JonCasey Rowell v. The State of Texas Appeal from 299th District Court of Travis County (memorandum opinion)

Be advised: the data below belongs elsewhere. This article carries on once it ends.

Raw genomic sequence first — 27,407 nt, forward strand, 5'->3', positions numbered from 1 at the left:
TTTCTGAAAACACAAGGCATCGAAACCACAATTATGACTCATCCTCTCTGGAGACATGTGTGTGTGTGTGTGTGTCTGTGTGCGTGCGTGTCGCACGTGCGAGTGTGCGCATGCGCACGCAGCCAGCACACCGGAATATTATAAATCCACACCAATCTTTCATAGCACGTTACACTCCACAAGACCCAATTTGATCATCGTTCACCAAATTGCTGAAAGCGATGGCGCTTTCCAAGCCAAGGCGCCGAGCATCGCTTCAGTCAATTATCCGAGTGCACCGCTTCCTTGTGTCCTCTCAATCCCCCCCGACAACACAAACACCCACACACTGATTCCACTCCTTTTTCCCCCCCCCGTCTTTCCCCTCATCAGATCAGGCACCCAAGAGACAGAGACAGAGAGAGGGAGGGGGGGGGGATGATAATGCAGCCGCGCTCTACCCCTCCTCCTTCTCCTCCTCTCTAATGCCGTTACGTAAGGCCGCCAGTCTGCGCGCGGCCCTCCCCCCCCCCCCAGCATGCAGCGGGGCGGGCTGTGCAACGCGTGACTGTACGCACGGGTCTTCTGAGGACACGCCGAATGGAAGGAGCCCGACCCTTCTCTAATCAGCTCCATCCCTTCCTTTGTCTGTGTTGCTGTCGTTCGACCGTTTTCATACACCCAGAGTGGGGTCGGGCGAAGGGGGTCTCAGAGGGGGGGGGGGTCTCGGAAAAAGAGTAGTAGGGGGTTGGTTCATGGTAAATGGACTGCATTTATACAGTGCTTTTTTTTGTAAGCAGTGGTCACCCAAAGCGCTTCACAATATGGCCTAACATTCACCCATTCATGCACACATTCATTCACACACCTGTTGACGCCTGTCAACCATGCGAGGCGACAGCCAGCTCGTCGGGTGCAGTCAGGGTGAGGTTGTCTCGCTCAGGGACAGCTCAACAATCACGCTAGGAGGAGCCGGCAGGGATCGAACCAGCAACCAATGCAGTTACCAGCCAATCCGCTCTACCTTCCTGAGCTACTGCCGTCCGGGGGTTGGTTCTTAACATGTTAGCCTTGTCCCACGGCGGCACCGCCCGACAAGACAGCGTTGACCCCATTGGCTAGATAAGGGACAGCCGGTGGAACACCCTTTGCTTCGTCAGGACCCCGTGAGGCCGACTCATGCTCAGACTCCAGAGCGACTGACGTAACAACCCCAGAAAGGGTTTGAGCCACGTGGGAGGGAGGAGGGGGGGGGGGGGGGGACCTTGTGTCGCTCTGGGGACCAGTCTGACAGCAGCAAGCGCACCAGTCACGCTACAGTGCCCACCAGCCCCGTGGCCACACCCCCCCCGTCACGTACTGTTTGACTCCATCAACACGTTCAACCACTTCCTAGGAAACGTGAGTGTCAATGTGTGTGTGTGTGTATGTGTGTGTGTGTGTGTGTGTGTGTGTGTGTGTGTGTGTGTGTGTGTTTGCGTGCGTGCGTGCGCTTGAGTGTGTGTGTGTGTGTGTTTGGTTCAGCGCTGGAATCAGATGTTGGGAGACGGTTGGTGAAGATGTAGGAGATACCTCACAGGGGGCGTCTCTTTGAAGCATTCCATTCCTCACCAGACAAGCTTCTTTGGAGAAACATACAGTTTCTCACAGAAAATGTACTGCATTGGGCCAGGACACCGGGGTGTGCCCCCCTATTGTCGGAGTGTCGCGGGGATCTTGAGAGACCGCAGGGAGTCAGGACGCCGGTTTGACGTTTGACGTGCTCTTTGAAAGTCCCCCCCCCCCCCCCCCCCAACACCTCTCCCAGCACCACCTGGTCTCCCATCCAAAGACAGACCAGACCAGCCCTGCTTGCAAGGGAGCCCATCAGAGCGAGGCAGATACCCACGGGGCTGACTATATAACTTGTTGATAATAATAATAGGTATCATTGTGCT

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Opinion issued February 21, 2019 In The Court of Appeals For The First District of Texas ———————————— NO. 01-18-00064-CR ——————————— JONCASEY ROWELL, Appellant V. THE STATE OF TEXAS, Appellee On Appeal from the 299th District Court Travis County, Texas* Trial Court Case No. D-1-DC-16-300124 MEMORANDUM OPINION Following his jury trial and conviction for murder, appellant JonCasey Rowell contends that the trial court improperly denied his request for a jury * The Supreme Court of Texas transferred this appeal from the Court of Appeals for the Third District of Texas to this Court. See TEX. GOV’T CODE § 73.001. We are unaware of any conflict between precedent of that court and that of this court on any relevant issue. See TEX. R. APP. P. 41.3. instruction on the lesser-included offense of criminally negligent homicide. Because the evidence, even when viewed in the light most favorable to Rowell, demands the conclusion that no rational jury could have found that he was unaware of the risk of death he created by bringing a loaded firearm to the victim’s door for the self-expressed purpose of protecting himself, we affirm. Background Appellant JonCasey Rowell found Monica Loera’s prostitution advertisement and scheduled a meet up. When he arrived, Loera asked him why he did not bring a condom, so Rowell left the residence to go get one. As he was about to leave, he realized that he forgot his keys inside Loera’s residence. Rowell went back inside and got his keys. He was outside and was about to leave again when he realized that he left his wallet inside. According to Rowell, he feared the dogs in Loera’s residence and did not know who else was in the residence. So he grabbed a gun out of his vehicle, took the safety off, put the gun in the half-cock position, walked back to Loera’s door, and knocked. Loera answered the door and yelled at him to leave. According to Rowell, Loera then lunged at him. He drew his gun, raised it up, and it fired. Loera died. Following his arrest, the State charged Rowell with murder, and a jury trial ensued. At the close of evidence, Rowell asked for an instruction on the lesserincluded offenses of manslaughter and criminally negligent homicide. He argued, 2 citing his expert’s testimony, that the gun accidentally fired. Rowell’s expert described a phenomenon known as a “false” half-cock position that rendered the gun unsafe and capable of shooting even though the gun is designed not to fire when in the half-cock position. According to Rowell’s expert, when the gun is in the “false” half-cock position, simply jarring it can cause it to fire. The trial court granted his request on the manslaughter instruction but denied his request for an instruction on criminally negligent homicide. The trial court reasoned that by walking up to Loera’s door with a firearm for the purpose of self-protection, he could not claim that he was unaware of the risk created by his actions. After deliberating, the jury found Rowell guilty of murder, and he was sentenced to twenty years’ confinement. Rowell appeals. Analysis In his sole point of error, Rowell maintains that the trial court erroneously denied his request for an instruction on the lesser-included offense of criminally negligent homicide. Courts apply a two-step analysis to determine whether a jury should be instructed on a lesser-included offense. Cavazos v. State, 382 S.W.3d 377, 382 (Tex. Crim. App. 2012). The threshold question asks whether the requested offense is, as a matter of law, a lesser-included offense. Id. “If this threshold is met, the court must then consider whether the evidence shows that if the Appellant is guilty, he is guilty only of the lesser offense.” Id. Because the sole 3 difference between criminally negligent homicide and murder is a less culpable mental state, the threshold inquiry is satisfied here. See TEX. PENAL CODE §§ 6.03(d), 19.05; TEX. CODE CRIM. PROC. art. 37.09(3). Accordingly, we turn to the whether the evidence permits a jury to conclude that Rowell is guilty only of criminally negligent homicide.2 In conducting the second step of the analysis, we view the facts in the light most favorable to the defendant’s request, keeping in mind that a defendant may rely on “anything more than a scintilla of evidence” in requesting the instruction. See Hall v. State, 225 S.W.3d 524, 534–35 (Tex. Crim. App. 2007). Our analysis is guided by Thomas v. State, 699 S.W.2d 845 (Tex. Crim. App. 1985). In that case, Thomas, following his conviction for voluntary manslaughter, argued that the trial court improperly denied his request for an instruction on criminally negligent homicide. Id. at 847. According to Thomas, the facts were as follows: After an argument with a restaurant owner who banned him from entering his establishment, Thomas went to his car to leave, but it would not start. Id. at 848. He then got out of the car to find help, and he put his gun in his pocket “for 2 The State argues that Rowell failed to preserve this argument for appeal. To preserve a challenge to a jury charge, a defendant must object to the court in writing. TEX. CODE CRIM. PROC. art. 36.14. The “in writing” requirement is satisfied if the objection is “dictated to the court reporter in the presence of the court and the state’s counsel, before the reading of the court’s charge to the jury.” Id. Rowell dictated an objection to the charge in front of the trial judge, the State’s attorney, and the court reporter, and the trial court overruled his objection before giving the charge to the jury. Rowell’s argument is preserved for appellate review. 4 protection.” Id. at 848–49. The restaurant owner then approached Thomas and stated, “I told you never put your foot on or near my premises again and if you did, I was going to kill you.” Id. at 849. Thomas saw that the restaurant owner’s hand was in a fist, so he drew his gun, pointed it at the owner, and told him to stop. Id. But the owner continued his approach. Id. Thomas yelled for someone to call the police and started to back up. Id. The owner then grabbed at him, Thomas pushed back, and the gun fired. Id. Thomas claimed he did not know how the gun was fired and said that he feared for his life. Id. He also testified that he did not intend to shoot the restaurant owner, that it was an accident, and that it was in selfdefense. Id. In holding that the trial court properly denied Thomas’s request for an instruction on criminally negligent homicide, the Court of Criminal Appeals acknowledged that it was “governed by the rule that as long as evidence from any source raises a defensive issue or raises an issue that a lesser included offense may have been committed, and a jury charge on the issues is properly requested, the issue must be submitted to the jury.” Id. at 849. Nevertheless, it emphasized, not every case where the defendant points a loaded weapon at someone and claims that it accidentally fired requires an instruction on the lesser-included offense of criminally negligent homicide. Id. at 850. The Court held that Thomas consciously 5 disregarded a risk that his conduct may cause death and was “at least reckless.” Id. at 850. The Court’s reasoning was straightforward. The difference between criminally negligent homicide and involuntary manslaughter is the mental state. For the former, the mental state is criminal negligence; for the latter, the mental state is recklessness. Id. at 849. Criminal negligence involves “inattentive risk creation, that is, the actor ought to be aware of the risk surrounding his conduct or the results thereof”; the key “is found in in the failure of the actor to perceive the risk.” Id. (quoting Lewis v. State, 529 S.W.2d 550, 553 (Tex. Crim. App. 1975)). Recklessness involves “conscious risk creation, that is the actor is aware of the risk surrounding his conduct or the results thereof, but consciously disregards it.” Id. (quoting Lewis, 529 S.W.2d at 553)). The Court reasoned that Thomas’s familiarity with guns, his not knowing whether the gun was loaded, and his decision to point the gun at the restaurant owner were, as a matter of law, indicative of his awareness and disregard of the risk he created by his conduct. Id. at 850. Thomas controls here. Before Rowell would have been entitled to an instruction on criminally negligent homicide, he had to show that, based on the evidence, if he was guilty, he was guilty only of criminally negligent homicide; that is, he had to show that the evidence supported a theory that he was unaware of the risk of death he created by bringing the loaded, safety-disabled, half-cocked 6 gun to Loera’s door. See id. at 849 (quoting Lewis, 529 S.W.2d at 553)). Rowell failed to make that showing. First, Rowell was familiar with firearms; he testified that he had taken special firearms safety courses, he had a concealed-carry license, he knew a loaded firearm with its safety off is “ready to shoot,” he knew not to point a firearm at someone unless he intended to use it, he purchased the gun that killed Loera for the purpose of “self-protection,” and he recently fired a test shot with that gun. Second, Rowell knew the gun was loaded. In fact, according to him, he brought it with him, after taking the safety off, for the specific purpose of protecting himself. And finally, according to Rowell, after Loera lunged at him, he drew his gun and pointed it at her when it accidentally went off. Accordingly, even when we view the evidence in the light most favorable to Rowell and keep in mind his “false” half-cock theory, we are compelled to conclude that the evidence would not permit a rational jury to find that Rowell was unaware of the risk created by his bringing a loaded a firearm “for self-protection” to Loera’s door. See Thomas, 699 S.W.2d at 849–50. Therefore, we conclude that the trial court properly denied Rowell’s request for the jury to be instructed on criminally negligent homicide. Further, even if the trial court erred by refusing to instruct the jury on criminally negligent homicide, the error would have been harmless. Rowell 7 received instructions on murder and manslaughter. Manslaughter requires proof of a less culpable mental state than murder—reckless versus intentional, respectively—and criminally negligent homicide requires proof of criminal negligence, which is a less culpable mental state than manslaughter. Under these circumstances, this makes manslaughter an intervening lesser-included offense. A trial court’s error of not instructing on a lesser-included offense is rendered harmless by the jury’s failure to render a guilty verdict on an intervening lesser-included offense, if the jury’s rejection of the intervening lesser-included offense indicates that it legitimately believed that the defendant was guilty of the greater, charged offense. Masterson v. State, 155 S.W.3d 167, 171–72 (Tex. Crim. App. 2005). That the jury concluded Rowell intentionally, rather than recklessly, caused Loera’s death is a clear indication that it would not have concluded he negligently caused her death. Accordingly, we overrule Rowell’s sole issue. Conclusion We affirm the judgment of the trial court. Richard Hightower Justice Panel consists of Justices Lloyd, Kelly, and Hightower. Do not publish. TEX. R. APP. P. 47.2(b). 8